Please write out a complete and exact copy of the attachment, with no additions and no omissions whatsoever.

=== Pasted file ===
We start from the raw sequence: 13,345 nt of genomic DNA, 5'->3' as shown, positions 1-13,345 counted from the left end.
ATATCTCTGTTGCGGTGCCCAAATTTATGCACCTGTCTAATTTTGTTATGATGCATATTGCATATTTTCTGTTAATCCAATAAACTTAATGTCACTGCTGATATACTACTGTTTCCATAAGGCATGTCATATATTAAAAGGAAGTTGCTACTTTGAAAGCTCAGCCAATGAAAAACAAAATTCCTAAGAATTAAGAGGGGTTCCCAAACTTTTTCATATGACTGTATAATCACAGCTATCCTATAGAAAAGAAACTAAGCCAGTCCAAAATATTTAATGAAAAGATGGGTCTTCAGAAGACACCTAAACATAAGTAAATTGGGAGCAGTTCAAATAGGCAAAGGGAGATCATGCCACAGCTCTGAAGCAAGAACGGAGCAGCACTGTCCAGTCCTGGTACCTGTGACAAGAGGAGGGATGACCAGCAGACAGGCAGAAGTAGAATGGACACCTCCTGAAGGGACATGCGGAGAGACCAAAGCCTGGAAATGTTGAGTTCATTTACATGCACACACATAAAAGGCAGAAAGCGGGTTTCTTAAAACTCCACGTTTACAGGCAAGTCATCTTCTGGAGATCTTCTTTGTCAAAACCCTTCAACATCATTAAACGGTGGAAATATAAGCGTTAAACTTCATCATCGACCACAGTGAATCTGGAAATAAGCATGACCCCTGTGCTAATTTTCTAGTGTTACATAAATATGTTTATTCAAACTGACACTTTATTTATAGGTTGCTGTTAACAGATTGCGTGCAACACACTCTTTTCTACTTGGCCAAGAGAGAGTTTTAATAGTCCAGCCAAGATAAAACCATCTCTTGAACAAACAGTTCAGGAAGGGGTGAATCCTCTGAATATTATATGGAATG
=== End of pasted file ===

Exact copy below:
We start from the raw sequence: 13,345 nt of genomic DNA, 5'->3' as shown, positions 1-13,345 counted from the left end.
ATATCTCTGTTGCGGTGCCCAAATTTATGCACCTGTCTAATTTTGTTATGATGCATATTGCATATTTTCTGTTAATCCAATAAACTTAATGTCACTGCTGATATACTACTGTTTCCATAAGGCATGTCATATATTAAAAGGAAGTTGCTACTTTGAAAGCTCAGCCAATGAAAAACAAAATTCCTAAGAATTAAGAGGGGTTCCCAAACTTTTTCATATGACTGTATAATCACAGCTATCCTATAGAAAAGAAACTAAGCCAGTCCAAAATATTTAATGAAAAGATGGGTCTTCAGAAGACACCTAAACATAAGTAAATTGGGAGCAGTTCAAATAGGCAAAGGGAGATCATGCCACAGCTCTGAAGCAAGAACGGAGCAGCACTGTCCAGTCCTGGTACCTGTGACAAGAGGAGGGATGACCAGCAGACAGGCAGAAGTAGAATGGACACCTCCTGAAGGGACATGCGGAGAGACCAAAGCCTGGAAATGTTGAGTTCATTTACATGCACACACATAAAAGGCAGAAAGCGGGTTTCTTAAAACTCCACGTTTACAGGCAAGTCATCTTCTGGAGATCTTCTTTGTCAAAACCCTTCAACATCATTAAACGGTGGAAATATAAGCGTTAAACTTCATCATCGACCACAGTGAATCTGGAAATAAGCATGACCCCTGTGCTAATTTTCTAGTGTTACATAAATATGTTTATTCAAACTGACACTTTATTTATAGGTTGCTGTTAACAGATTGCGTGCAACACACTCTTTTCTACTTGGCCAAGAGAGAGTTTTAATAGTCCAGCCAAGATAAAACCATCTCTTGAACAAACAGTTCAGGAAGGGGTGAATCCTCTGAATATTATATGGAATG